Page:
From Athens we bus our way to the sea port of Patras, to catch an overnight ferry to Corfu.
We have opted for deck class, with a reserved seat. It is much like an airline seat, or if you wish, just take up a space in the lounge bar. The ferry arrives in Corfu at 06:30 and we awake from our slumber to the aroma of body odour and sour socks. (Almost puts us off breakfast). The ferry, a Minoan Lines ship, takes 2,000 passengers and 250 cars. It takes 7 hours to reach Corfu and then continues on to Venice, another 23 hours.
Once again we have decided to hire a motor vehicle for the duration of our stay in Corfu, the second largest of the Ionian Island group it has a population of only 110,000, however we are reminded that each year a large contingency of Greeks make their pilgrimage to Corfu for the Easter break.
Our representative from Hertz is waiting for us when our ship arrives in port. The Garmin will again test our faith with the GPS unit.
From Corfu town we drive, about 20 km, to the western side of the
island to the small seaside resort village of Agios Gordios. We will be staying at Sebastian’s Taverna, a family owned and run establishment. Sebastian’s parents established this taverna and we will be treated as family for our stay.
Interestingly enough a small number of restaurants, tavernas and supermarkets have opened for the Easter period.
We have arrived in Corfu on the Thursday before Easter and are quite excited by the hype that surrounds this island over the festive season. Since our arrival in Greece, we have been constantly asked, “Where will you spend Easter?” and when we mention Corfu we are treated with awe, “Wow” or something of a similar response.
We underestimate just how lucky we will be.
Easter is probably as big an occasion as Christmas. The lead up, during and after celebrations are amazing.
Two highlights, that will remain with us is Easter Saturday, where we venture back into old Corfu Town for the pot breaking ceremony and Easter Sunday, which we will spend with our hosts.
On the Saturday tens of thousands of people congregate in the cobbled streets of the old town and at 11am, from the windows of the
three and four storied apartment blocks, clay pots of varying sizes (some filled with water) are thrown into the cordoned off streets below.
It is possibly best described as a cleansing ritual, though there a number of different interpretations from the resurrection of Christ to the anger dispelled at Judas. Either way a very unique experience.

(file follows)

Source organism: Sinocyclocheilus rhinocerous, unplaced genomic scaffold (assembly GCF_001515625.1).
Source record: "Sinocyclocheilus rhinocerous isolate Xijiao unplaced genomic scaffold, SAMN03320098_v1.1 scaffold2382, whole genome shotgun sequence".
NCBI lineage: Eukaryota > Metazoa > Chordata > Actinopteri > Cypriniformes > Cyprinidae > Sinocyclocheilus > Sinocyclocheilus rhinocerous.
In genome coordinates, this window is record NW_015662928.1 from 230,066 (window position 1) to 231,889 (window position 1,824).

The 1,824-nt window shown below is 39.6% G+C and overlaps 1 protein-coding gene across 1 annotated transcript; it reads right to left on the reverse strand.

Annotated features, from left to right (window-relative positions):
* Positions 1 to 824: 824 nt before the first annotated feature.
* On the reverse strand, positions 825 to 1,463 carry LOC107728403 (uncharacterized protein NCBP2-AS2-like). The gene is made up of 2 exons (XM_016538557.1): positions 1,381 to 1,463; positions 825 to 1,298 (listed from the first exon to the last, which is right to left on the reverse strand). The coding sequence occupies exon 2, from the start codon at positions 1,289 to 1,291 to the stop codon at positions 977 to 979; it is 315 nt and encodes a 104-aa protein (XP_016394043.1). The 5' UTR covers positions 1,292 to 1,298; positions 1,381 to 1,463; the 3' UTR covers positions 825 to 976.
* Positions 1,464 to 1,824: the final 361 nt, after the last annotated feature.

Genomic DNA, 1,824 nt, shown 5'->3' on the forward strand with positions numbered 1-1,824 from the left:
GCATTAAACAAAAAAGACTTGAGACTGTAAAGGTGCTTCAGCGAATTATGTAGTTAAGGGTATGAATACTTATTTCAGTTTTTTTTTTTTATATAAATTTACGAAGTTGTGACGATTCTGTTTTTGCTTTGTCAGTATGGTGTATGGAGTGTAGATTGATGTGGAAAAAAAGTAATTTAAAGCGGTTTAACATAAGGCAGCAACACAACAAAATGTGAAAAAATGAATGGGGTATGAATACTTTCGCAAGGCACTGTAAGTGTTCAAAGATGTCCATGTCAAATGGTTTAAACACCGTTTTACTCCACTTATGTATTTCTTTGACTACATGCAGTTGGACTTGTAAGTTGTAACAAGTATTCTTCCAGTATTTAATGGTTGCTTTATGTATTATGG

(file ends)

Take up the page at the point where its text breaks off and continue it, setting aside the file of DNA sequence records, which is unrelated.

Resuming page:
We have positioned ourselves inside the barriers, under an awning, below where the pots are to descend. Nothing could have prepared us for the deafening spectacle that is about to take place and we are left shaking with excitement at what we have just experienced.
The throngs of people, in the cordoned off areas, are in a frenzy cheering and chanting for the next volley of pots to be thrown. For nearly twenty minutes hundreds upon hundreds of pots cascade into the streets below until only the largest pots remain (Some well over 2 metres in height). Once again the crowd is whipped into frenzy and urges the inhabitants to propel the last of the pots into the street.
Immediately afterwards the crowd surges to pick up parts of the broken pottery, a symbol of good luck, we have our small
Next the local marching bands parade through the heavily crowded streets, almost like a contest, to the cheers of both those in the dwellings above and the throngs below.
A glorious Sunday morning greets us, along with the cooking fires that have been previously prepared and the smell of whole lamb and goat roasting on the open fires, we are in for a day of feasting and joviality with our hosts and their family. The spit roasted goat is sensational, together with vegetables and salads, from their own gardens. Wine consumed is made by Sebastian, from the grapes that are harvested from the vines that overshadow the taverna.
As early evening approaches we have had our fill and offer to do the washing up and leave the family to continue on.
This will be an Easter unlike any we have ever experienced; we are the season’s first guests (of the taverna) and the only guests staying. We sincerely wish to thank our hosts for such a memorable and gratifying experience.
After the Easter weekend, you get a sense that the new season is upon us. Accommodation houses, bars and restaurants are preparing for the
coming tourists. We have seen this on other islands, towns and countries we have visited and despite the current economic climate that hangs over Greece, we are confident that the residents of Corfu will have a good year.
Our time in this wonderful area has come to an end; we have even looked into the prices of property.
I could think of worse places to live.
Our time in Greece is now over (for the time being) and the next leg of our adventure is to begin. We have an overnight ferry, from Igoumenista (Greece) to Ancona (Italy) and then a 4 hour train to Rome.
Greece has been an amazing experience and we would love to return again, some time.
And a young (three year old) Alexandros reminds us, BEES MAKE HONEY !!!!! (Thank you)
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